Already much-reduced shipments of cull sows have been cancelled due to the closure of Dover port, after France banned UK travellers and freight due to the new strain of COVID-19.
France shut its border with the UK for 48 hours on Sunday, meaning no lorries or ferry passengers will be able to sail from the port of Dover. This has exacerbated problems that have already seen long queues of freight lorries in Kent due to a combination of Brexit stockpiling and COVID-19 disruption.
More countries have imposed bans on travel and freight from the UK, with Hong Kong joining the likes of Switzerland, Germany, and Italy to suspend UK flights. Belgium, the Irish Republic and Canada have also suspended flights, while Austria is also set to bring in a ban, the BBC reports. Bans in other nations are set to last at least until January 31.
The prime minister will chair a meeting of the government’s emergency committee, COBRA, later while EU member states are due to meet in Brussels to discuss a co-ordinated response.
The cull sow trade has already been seriously disrupted in recent months due to problems with COVID-19 in plants in Germany and, recently, an outbreak in a UK plant that usually sends large volumes to the EU.
In its latest weekly trading update, Thames Valley Cambac said: “The cull sow exporters had planned minimal kills, but these were cancelled as Dover port was closed by the French decision over the new coronavirus strain prevalent in the UK.”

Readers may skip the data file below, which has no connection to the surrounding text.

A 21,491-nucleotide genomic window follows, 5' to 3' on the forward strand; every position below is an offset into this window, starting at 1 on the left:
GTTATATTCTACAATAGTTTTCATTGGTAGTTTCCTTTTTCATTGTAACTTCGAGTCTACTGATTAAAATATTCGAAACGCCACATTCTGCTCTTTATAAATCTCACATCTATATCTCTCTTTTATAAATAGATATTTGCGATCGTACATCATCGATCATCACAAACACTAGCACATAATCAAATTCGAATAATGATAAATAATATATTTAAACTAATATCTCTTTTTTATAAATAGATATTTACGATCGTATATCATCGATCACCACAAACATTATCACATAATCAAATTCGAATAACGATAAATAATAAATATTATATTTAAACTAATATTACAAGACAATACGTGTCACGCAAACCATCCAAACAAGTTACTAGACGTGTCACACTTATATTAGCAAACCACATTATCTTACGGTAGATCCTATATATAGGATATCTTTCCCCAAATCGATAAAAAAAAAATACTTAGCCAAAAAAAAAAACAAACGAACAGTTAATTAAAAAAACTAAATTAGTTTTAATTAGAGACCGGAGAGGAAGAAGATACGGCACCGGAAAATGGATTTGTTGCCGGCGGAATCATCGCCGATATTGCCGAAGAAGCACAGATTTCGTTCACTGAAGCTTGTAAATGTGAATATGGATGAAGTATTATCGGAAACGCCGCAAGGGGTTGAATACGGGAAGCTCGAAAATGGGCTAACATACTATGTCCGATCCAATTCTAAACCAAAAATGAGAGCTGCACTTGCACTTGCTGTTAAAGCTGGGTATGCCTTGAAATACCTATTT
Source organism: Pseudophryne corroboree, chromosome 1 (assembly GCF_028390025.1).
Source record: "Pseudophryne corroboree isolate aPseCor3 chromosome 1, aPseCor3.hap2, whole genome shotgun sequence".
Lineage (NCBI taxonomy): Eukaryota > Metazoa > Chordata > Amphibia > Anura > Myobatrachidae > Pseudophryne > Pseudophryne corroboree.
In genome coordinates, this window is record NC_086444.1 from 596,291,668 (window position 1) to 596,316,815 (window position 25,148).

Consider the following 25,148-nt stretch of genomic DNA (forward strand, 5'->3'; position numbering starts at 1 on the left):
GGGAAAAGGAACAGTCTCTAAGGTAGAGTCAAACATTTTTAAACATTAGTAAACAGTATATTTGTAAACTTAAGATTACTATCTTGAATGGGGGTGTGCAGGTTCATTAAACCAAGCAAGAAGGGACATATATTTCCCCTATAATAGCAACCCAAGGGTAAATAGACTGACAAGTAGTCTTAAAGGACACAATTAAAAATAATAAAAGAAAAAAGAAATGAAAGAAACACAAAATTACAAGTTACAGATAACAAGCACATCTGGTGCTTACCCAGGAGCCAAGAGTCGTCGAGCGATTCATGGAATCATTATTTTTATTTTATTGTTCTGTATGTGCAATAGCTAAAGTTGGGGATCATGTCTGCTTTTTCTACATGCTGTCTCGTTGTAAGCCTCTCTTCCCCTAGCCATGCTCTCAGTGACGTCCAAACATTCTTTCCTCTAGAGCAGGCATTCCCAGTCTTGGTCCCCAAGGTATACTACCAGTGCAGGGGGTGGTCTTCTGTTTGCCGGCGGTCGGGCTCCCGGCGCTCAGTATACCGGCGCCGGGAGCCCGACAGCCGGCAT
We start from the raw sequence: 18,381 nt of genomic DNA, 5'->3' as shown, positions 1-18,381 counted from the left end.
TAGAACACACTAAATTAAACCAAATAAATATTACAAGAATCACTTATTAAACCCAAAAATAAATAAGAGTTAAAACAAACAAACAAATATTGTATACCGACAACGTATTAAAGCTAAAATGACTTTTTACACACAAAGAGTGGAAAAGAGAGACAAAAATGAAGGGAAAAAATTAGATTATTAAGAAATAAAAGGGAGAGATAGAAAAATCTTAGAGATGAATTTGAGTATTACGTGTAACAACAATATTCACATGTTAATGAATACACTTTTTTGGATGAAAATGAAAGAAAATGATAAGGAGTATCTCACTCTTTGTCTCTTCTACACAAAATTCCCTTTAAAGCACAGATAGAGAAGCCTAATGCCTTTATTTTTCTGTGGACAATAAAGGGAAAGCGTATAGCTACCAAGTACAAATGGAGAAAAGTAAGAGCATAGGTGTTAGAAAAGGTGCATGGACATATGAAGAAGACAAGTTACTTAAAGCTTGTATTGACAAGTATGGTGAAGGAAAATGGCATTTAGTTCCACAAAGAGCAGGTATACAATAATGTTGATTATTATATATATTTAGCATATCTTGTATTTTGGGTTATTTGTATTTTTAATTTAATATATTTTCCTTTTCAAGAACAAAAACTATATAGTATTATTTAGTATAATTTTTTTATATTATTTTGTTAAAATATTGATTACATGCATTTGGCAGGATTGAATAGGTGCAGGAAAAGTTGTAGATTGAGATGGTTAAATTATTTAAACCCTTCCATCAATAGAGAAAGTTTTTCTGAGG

Quality Meat Scotland (QMS) chief executive, Alan Clarke, said: “Businesses across Scotland’s red meat supply chain rely upon quick, convenient access to sea border crossings to and from UK ports.
“They are prepared to do their part in complying with any new checks and procedures to ensure Scotch produce held at Dover can be enjoyed over the festive period and what they need in return is for government to find a resolution regarding freight coming into and out of the UK during the pandemic.
“QMS will be keeping daily contact with businesses to monitor the situation as it evolves and will be consulting with government and other stakeholders to ensure they have the support and guidance needed.”
Overall, the last full trading week of the year proved to be ‘depressingly turbulent’ with serious breakdowns causing much disruption, according to TVC.
“This rolled a good number into the short Christmas week, and it proved difficult to accommodate. Supplies remained ample and the roll just added to the backlog,” it said.
All contract price contributions stood on, but overall prices were affected by a large fall in the SPP, down 1.79p at 149.26p. There was a small rally in fresh meat Christmas demand but limited to early week.
European markets were similar but the price quotes in sterling diminished as the Euro weakened and ended the week down 1.46p at 90.83p.
Weaner movements are getting more restrictive with regular trades not immune to being changed or cut back or cancelled altogether. The impending holiday season will only compound the problems, TVC said.
The AHDB weaner price saw the weighted average for a 30kg store pig quoted at £53.65 and there was no quote for a 7kg weaner